Tuck also mentions three old school ways to ‘guesstimate’ your retirement goal:

1: Multiply your final annual salary by 15

“Let’s say your take-home pay is R25,000 a month in your final year of working, giving you an annual salary of R300,000,” said Tuck. “To maintain your lifestyle after retirement, you’ll need around 15 times your annual salary, so 15 x R300,000, meaning a lump sum of roughly R4.5 million,” he said.

He added, however, that if you are hoping to do things you didn’t do during your working years, for example, travel, you should rather multiply your final salary by 17, or even 20.

2: Save R1-million for every R5,000 you want to draw down as a pension every month

You can also get a rough idea of how much money you’ll need to have saved at retirement by assuming that you will need R1 million invested in an annuity for every R5,000 you want to draw a month once you’re retired. So, if you want to draw a monthly pension of R25,000 a month, you will need to have squirrelled away R5 million by the time you retire.

3: Multiply your monthly needs by 300

One of the simplest calculations is to multiply what you think you’ll need per month (say R25,000) by 300 to determine the lump sum you will need to have saved (R7.5 million in our example). This option gives a slightly higher figure than the other two options, which is a good thing, says Tuck.

“The more money you have available to invest once you retire, the better your lifestyle will be and the more likely you will be to withstand the impact of unexpected events, such as the current pandemic,” he said.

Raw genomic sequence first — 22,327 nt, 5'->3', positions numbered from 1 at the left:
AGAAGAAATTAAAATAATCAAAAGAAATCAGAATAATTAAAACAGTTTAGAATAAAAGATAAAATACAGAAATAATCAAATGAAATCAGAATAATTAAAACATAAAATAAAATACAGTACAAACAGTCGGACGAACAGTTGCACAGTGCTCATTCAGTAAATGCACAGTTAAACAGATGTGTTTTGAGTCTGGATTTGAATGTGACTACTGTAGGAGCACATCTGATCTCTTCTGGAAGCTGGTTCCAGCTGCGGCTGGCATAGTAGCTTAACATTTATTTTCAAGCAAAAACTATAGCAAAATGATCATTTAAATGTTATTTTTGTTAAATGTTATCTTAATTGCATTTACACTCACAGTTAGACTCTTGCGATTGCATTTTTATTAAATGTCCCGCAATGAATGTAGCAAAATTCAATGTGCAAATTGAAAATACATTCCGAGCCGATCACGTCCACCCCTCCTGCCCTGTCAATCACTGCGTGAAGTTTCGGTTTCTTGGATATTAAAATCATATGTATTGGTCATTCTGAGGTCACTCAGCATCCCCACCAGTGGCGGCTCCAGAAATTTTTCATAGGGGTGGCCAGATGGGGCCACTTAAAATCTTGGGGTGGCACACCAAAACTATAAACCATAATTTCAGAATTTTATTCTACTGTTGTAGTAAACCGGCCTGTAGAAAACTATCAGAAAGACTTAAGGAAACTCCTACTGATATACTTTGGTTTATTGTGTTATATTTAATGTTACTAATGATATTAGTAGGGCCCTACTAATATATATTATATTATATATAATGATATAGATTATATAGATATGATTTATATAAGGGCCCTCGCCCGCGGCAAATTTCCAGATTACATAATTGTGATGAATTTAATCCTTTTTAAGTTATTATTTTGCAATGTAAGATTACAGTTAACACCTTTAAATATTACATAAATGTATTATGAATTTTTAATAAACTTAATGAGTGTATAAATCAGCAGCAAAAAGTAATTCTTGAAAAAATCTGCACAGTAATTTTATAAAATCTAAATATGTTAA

“Besides, I have yet to hear someone say they are worried they will have too much money in retirement,” Tuck said.

Van Der Spek said that maintaining one’s lifestyle should be of the utmost importance in their golden years. “People are living longer, so your retirement savings should be underpinned by the quality of life that you want during retirement,”

Easy retirement tips for millennials

  1. Time to take the first step. “Whether you are 20 or 30, it’s time to start saving towards retirement. Whether you are saving 15 to 20% or whatever you can, it’s important that you start.”
  2. Seek help: “Work with a financial planner to do the math. They can map out the journey, analyse what is needed and will help you to determine the amount needed to retire in style. They will also help to select the best, interest-bearing retirement plan or pension fund on the market.”
  3. Do your research: “Some companies, particularly large corporates, do allocate portions of your total cost to company to salary towards a pension fund or retirement annuity. Find out from the HR team what this entails and stay informed by tracking its performance throughout.”
  4. Focus on the end goal: “On the days where you feel that retirement savings would be better spent on a holiday, take some time to visualise your retirement. This will help to keep you on track – think short-term sacrifices for long-term gain.”
  5. Increase your allocation: “As you receive salary increases at work, make sure to up your retirement savings accordingly. Even a little bit can go a long way,” he said.

Read: South Africa proposes a mandatory pension system – here’s how much it wants you to pay